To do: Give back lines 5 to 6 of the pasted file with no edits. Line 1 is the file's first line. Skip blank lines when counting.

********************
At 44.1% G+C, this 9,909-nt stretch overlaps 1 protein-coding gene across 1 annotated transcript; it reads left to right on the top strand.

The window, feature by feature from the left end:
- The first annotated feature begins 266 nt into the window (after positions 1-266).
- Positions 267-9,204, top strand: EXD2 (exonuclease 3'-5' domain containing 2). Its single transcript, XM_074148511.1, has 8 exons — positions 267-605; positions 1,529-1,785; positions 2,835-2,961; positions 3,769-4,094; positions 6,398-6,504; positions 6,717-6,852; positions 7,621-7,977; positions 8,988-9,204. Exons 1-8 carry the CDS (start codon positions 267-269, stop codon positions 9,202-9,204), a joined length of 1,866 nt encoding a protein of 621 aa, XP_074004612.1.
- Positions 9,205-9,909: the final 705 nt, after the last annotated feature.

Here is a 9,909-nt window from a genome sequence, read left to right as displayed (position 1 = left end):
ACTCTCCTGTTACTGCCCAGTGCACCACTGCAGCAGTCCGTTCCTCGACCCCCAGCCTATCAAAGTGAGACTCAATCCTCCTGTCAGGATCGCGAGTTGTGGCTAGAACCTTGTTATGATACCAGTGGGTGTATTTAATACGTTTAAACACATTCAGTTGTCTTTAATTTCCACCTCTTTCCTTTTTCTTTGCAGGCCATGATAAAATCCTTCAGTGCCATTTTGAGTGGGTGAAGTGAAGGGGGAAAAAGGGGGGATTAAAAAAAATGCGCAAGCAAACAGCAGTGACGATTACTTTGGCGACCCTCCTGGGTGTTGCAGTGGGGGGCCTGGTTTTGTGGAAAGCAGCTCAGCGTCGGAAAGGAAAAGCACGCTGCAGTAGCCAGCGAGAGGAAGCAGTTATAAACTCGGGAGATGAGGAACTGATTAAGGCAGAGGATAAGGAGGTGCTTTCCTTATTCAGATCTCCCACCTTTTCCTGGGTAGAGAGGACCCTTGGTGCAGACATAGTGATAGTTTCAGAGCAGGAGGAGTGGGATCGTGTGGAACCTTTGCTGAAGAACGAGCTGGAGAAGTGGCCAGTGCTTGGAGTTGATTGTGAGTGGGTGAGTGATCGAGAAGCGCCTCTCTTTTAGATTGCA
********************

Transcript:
- Positions 9,205-9,909: the final 705 nt, after the last annotated feature.

Here is a 9,909-nt window from a genome sequence, read left to right as displayed (position 1 = left end):